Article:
By NECJOGHA TEAM
Juba, South Sudan – The Famine Early Warning Systems Networks (FEWS NET) has said that despite normal and above normal rainfall in parts of South Sudan fighting between different groups is fanning famine.
“Despite the implementation of the September 2018 peace deal, fighting between various groups, including the opposition and armed civilians, has been reported in parts of Maiwut of Upper Nile and Lobonok of Central Equatoria. Cattle-raiding in Panyijiar of Unity and Cueibet of Lakes have also led to loss of lives and livestock, while recent ambushes on the Kaya-Yei and Yei-Ombasi roads in Yei of Central Equatoria and on the Juba-Bor road in Central Equatoria and Jonglei have led to loss of lives and disruptions to trade flows. However, lower conflict in Greater Bahr el Ghazal and Greater Upper Nile is permitting greater household movement and engagement in typical livelihood activities and has encouraged the return of both internally and externally displaced populations. As of June 30, UNHCR reports that 47,602 refugees have returned to South Sudan since January, though not all returnees have returned to their place of origin. Of this number, 20,431 refugees returned in June. 22,000 internally displaced persons that were sheltering in protection of civilians sites in Wau have returned to their places of origin in Wau town and other locations,” says an outlook on the food condition in South Sudan.
The Famine Early Warning Systems Network is a leading provider of early warning and analysis on food insecurity. Created by USAID in 1985 to help decision-makers plan for humanitarian crises, FEWS NET provides evidence-based analysis on some 28 countries.
FEWS NET says that many areas in South Sudan are continuing to experience Crisis (IPC Phase 3) and Emergency (IPC Phase 4) outcomes in South Sudan, despite the seasonal consumption of the green harvest in Greater Equatoria and seasonal increases in livestock productivity and fish and wild food availability more broadly.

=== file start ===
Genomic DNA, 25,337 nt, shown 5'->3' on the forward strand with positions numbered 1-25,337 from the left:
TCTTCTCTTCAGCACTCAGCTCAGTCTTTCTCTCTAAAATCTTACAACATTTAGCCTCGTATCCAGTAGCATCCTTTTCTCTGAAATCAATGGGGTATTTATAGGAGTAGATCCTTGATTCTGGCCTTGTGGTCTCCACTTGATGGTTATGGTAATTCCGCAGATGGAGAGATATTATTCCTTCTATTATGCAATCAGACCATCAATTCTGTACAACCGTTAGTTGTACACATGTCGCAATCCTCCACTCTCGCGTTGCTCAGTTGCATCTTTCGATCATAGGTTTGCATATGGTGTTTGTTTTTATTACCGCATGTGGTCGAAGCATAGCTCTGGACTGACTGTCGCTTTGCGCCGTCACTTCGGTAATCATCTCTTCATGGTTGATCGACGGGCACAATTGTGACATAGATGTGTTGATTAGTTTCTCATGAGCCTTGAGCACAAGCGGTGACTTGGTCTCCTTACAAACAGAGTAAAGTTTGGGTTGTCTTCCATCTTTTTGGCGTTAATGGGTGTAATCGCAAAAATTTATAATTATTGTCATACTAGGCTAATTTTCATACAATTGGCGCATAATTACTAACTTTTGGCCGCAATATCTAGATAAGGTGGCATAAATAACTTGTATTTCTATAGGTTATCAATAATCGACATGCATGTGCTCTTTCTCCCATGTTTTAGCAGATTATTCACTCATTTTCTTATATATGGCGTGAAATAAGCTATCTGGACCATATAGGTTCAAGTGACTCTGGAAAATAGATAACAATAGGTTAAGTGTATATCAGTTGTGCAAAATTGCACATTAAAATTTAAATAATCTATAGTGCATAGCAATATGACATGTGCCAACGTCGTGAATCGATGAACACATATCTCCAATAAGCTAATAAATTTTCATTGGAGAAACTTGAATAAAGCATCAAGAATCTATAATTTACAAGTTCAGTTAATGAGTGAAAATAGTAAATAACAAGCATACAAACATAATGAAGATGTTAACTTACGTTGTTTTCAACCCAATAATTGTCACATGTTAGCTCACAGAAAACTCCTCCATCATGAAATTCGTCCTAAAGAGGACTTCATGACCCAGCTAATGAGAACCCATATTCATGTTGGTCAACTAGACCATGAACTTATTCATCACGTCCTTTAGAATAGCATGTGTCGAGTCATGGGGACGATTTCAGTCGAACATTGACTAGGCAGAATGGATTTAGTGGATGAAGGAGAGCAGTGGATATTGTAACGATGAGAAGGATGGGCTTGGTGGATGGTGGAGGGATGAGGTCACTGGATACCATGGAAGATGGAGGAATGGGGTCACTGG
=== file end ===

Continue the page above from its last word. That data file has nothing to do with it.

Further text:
“Based on rapid market assessments conducted by FEWS NET in late July and early August, supplies of essential food commodities and the number of retail traders operating in Juba markets has increased relative to early 2018. However, staple food prices remain high due to multiple taxes in hub markets and effective household demand remains low. Rural markets continue to have low supply given deteriorated feeder road conditions and the impact of five years of conflict,” the outlook reads in part.
FEWS NET says that in August, green harvest consumption is ongoing in many parts of Greater Equatoria. In parts of Eastern Equatoria and Central Equatoria, however, the maize harvest is delayed to late August due to a 10-30 day delay in the onset of the rains. In Lakes, green harvest has also been delayed until late August/early September in several areas of Cueibet and Yirol East, while in maize and cattle livelihoods zone areas of Upper Nile, maize harvest is expected in September. In Greater Upper Nile and Greater Bahr el Ghazal regions, livestock have fully returned to their homesteads and access to livestock products has seasonally increased among households who own livestock. Additionally, fish and wild foods have become more available given the ongoing June to September rains, though in southern and north-western areas of Juba and in parts of Terekeke and Mangalla of Central Equatoria, access to these natural food sources continues to be limited by insecurity.
“Based on satellite-derived estimates, rainfall during the June to September season has been normal to above normal to date. Exceptions include localized areas of Raja of Western Bahr el Ghazal, Ezo and Mundri East of Western Equatoria, and Terekeke of Central Equatoria, where rainfall is below normal. According to an Initial Rapid Needs Assessment conducted by humanitarian partners, flash flooding displaced more than 3,000 households and destroyed crop fields in Aweil Centre, North, and West of Northern Bahr el Ghazal. Around 2,000 affected households have received humanitarian food assistance and 2,140 children and 910 mothers received nutritional supplements. In Jonglei, flash floods affected more than 6,500 households in Bor South, Duk, Twic East, Pochalla, and Ayod, destroyed crops, and significantly reduced trade flows from Bor South to these counties. Flood risk is expected to remain high through early September,” the outlook says.
On the forecast for food security for South Sudan through January 2020, the outlook is optimistic and says food security outcomes are expected to be similar or slightly better than the same period last year due to some improvements in trade flows, expected slightly higher crop production, and improved household movement.